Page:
During the Civil War, he was quartermaster of the State of New York, and after another stint practicing law, President Grant "“ who Arthur had supported strongly in 1868 -- appointed him Collector in 1871, a position Arthur held for seven years.
Despite Arthur's bona fides, he was viewed as Conkling's man. Garfield didn't think much of his running mate. (Apparently, neither did the news media of the time; The New York Times said Arthur was "about the last man who would be considered eligible" for the presidency.)
However, Arthur "“ or, more precisely, Conkling "“ may have made a difference in November, as Garfield won the presidency by less than 10,000 votes in the popular count, and 214 to 155 in the Electoral College. Had New York gone Democratic "“ it favored Garfield by just 20,000 votes -- we'd be talking about the administration of Winfield Scott Hancock.
Garfield was inaugurated on March 4, 1881. He spent his first months in office trying to find a middle ground between the Republican forces that had helped put him there. (Among his moves: naming Blaine Secretary of State.)
And then, tragedy. Or, if your name was Chester Alan Arthur, opportunity.
Garfield's first months in office turned out to be his only months in office. On July 2, 1881, only four months after beginning his term, he was shot by the most famous disgruntled office-seeker in American history, Charles J. Guiteau. Garfield died 10 weeks later, and Arthur was sworn in as president on September 20, 1881. He was 51 years old. Legend has it that a Republican friend, upon hearing the news, said, "Chet Arthur? President of the United States? Good God!"
[Image courtesy of Slags House of Stats.]
No doubt, Conkling thought he'd now control the presidency. Moreover, Conkling's opponents, the Half-Breeds, probably thought the same thing. Instead, Arthur managed to rise above both factions, firing Garfield's entire cabinet, including Blaine (only secretary of War Robert Todd Lincoln kept his job) and coming out in favor of ending the spoils system, which he'd previously supported. In 1883, Congress passed the Pendleton Act, which established the bipartisan Civil Service Commission.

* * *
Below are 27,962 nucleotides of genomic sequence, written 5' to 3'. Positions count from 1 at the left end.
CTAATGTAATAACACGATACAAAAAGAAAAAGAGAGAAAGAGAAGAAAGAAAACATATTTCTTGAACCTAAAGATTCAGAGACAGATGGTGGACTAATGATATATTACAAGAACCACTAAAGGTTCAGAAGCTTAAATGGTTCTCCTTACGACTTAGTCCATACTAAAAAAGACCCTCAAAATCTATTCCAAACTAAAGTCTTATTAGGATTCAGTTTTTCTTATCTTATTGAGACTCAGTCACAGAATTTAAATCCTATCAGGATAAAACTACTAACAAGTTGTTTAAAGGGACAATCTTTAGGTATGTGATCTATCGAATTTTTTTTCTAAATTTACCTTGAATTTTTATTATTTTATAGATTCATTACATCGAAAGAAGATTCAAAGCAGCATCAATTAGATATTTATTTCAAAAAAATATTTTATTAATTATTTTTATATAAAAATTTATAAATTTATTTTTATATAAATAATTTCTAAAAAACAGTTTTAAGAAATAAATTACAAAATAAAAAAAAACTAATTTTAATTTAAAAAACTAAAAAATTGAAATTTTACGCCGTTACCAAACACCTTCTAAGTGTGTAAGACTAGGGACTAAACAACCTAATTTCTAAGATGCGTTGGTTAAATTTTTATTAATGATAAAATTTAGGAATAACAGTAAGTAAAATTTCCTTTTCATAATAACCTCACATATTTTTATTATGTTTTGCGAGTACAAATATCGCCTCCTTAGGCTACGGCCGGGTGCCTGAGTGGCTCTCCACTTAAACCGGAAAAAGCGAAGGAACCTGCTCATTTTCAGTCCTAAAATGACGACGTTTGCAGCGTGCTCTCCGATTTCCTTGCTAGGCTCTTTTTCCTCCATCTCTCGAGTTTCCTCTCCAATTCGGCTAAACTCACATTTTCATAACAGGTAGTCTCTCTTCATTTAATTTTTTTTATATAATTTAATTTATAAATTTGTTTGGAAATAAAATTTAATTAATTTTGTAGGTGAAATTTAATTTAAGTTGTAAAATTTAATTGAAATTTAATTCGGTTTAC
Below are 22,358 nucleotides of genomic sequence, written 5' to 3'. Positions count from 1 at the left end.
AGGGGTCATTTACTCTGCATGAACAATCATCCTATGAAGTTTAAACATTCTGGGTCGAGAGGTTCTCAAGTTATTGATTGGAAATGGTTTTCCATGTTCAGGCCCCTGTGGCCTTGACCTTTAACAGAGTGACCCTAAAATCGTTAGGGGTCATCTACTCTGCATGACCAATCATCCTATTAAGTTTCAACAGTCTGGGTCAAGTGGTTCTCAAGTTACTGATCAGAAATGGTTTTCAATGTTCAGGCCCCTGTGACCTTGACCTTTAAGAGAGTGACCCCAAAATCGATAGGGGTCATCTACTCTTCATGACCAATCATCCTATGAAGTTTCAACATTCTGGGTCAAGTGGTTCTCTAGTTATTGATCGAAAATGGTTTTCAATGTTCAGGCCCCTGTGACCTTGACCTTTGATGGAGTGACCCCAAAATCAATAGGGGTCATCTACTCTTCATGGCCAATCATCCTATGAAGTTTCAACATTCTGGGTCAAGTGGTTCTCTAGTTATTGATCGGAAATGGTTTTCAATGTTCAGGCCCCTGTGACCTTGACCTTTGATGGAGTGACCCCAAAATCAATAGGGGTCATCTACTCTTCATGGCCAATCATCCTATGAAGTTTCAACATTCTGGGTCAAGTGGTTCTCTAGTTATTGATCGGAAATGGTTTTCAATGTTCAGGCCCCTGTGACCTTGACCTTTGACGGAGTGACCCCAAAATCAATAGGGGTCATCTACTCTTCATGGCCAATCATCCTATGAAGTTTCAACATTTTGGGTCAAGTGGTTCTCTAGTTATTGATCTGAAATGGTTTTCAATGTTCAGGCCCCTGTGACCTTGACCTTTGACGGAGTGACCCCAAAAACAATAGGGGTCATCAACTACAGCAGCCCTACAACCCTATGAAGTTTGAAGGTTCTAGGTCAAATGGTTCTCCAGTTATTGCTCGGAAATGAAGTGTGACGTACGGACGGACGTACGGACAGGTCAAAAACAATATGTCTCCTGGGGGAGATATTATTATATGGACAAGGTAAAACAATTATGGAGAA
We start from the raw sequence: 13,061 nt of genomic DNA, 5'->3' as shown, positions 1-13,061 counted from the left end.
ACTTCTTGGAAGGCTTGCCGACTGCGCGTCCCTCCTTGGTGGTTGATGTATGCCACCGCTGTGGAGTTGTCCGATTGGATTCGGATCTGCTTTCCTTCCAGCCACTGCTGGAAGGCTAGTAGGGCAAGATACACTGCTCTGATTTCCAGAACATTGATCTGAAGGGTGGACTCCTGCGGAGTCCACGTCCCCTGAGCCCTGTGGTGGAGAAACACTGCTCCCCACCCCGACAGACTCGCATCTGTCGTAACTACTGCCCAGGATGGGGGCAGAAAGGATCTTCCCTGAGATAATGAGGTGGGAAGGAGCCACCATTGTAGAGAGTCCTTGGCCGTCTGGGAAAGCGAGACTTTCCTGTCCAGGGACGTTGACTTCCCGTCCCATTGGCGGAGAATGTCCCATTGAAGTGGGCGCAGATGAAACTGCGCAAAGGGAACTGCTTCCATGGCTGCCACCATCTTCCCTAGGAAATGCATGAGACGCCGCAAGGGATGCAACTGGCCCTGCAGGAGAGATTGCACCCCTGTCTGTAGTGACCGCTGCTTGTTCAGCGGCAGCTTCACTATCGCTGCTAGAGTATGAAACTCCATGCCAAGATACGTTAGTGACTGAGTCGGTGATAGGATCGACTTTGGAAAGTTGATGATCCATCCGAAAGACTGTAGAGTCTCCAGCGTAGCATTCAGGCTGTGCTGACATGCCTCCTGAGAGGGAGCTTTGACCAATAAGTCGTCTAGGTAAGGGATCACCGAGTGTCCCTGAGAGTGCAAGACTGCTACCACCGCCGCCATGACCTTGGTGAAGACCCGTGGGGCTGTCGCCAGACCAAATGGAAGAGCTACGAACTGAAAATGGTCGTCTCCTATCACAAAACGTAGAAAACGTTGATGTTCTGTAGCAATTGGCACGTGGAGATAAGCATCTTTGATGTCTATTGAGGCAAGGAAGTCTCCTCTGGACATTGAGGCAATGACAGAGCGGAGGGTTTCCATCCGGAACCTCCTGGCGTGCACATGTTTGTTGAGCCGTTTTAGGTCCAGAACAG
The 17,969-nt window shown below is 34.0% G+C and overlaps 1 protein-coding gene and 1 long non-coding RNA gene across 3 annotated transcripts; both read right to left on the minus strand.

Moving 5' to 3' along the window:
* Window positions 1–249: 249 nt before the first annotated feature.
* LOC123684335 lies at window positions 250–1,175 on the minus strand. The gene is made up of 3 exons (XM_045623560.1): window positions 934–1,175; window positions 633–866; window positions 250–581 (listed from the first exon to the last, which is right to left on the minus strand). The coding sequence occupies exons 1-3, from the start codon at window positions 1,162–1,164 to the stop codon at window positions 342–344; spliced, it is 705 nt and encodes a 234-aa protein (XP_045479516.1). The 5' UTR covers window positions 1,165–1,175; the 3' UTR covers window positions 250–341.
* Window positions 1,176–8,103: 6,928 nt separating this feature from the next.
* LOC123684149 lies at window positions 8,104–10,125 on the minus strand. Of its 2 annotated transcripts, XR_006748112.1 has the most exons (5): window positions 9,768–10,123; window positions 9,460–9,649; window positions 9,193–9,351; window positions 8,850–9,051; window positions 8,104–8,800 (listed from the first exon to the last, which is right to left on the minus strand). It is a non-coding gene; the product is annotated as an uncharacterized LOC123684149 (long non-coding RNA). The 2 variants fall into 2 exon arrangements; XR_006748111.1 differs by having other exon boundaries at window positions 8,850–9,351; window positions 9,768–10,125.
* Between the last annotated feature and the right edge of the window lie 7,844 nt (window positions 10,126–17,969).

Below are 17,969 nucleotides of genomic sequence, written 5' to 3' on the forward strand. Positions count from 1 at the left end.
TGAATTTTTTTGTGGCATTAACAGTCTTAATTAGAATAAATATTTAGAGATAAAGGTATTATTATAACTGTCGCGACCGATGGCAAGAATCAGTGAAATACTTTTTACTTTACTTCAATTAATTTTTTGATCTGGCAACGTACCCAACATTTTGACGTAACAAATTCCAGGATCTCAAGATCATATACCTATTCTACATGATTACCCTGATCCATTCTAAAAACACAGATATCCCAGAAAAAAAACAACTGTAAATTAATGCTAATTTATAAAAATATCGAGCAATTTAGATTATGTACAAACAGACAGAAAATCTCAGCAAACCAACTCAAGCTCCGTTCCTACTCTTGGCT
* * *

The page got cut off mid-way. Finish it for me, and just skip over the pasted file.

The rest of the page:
Arthur was also key in helping to establish the modern American navy.
He did have his faults, however. A dandy "“ he was known as both "the Gentleman Boss" and "Elegant Arthur," which was saying something in Gilded Age America "“ he asked Louis Tiffany to redecorate the White House in the style to which he was accustomed, which resulted in previous generations of White House furniture being sold or destroyed. (Arthur, a widower who had lost his wife in 1880, requested Tiffany's work himself; it cost $30,000, quite a sum in 1881.) He also signed the Chinese Exclusion Act of 1882, an anti-immigrant law that wasn't repealed until World War II.
In general, however, Arthur was thought of highly. Even the cynical Mark Twain observed, "It would be hard indeed to better President Arthur's administration." (He wasn't joking.)
But the Republicans remained mistrustful, and though Arthur didn't campaign actively for the 1884 nomination "“ he was suffering from Bright's Disease, a kidney ailment that would kill him two years later "“ the party nominated his old rival Blaine instead. To this day, Arthur is the last sitting president pursuing re-election to be denied his party's nomination.
Nevertheless, his place in American history is secure. Perhaps the next time someone asks the name of the least-known president in American history, the answer won't be Chester Alan Arthur. He'll have earned far too much distinction for that. One could do worse than the president with three first names.
Thomas Sonnenschein is an occasional contributor to mental_floss. Come back Monday for an extra special Chester A. Quiz.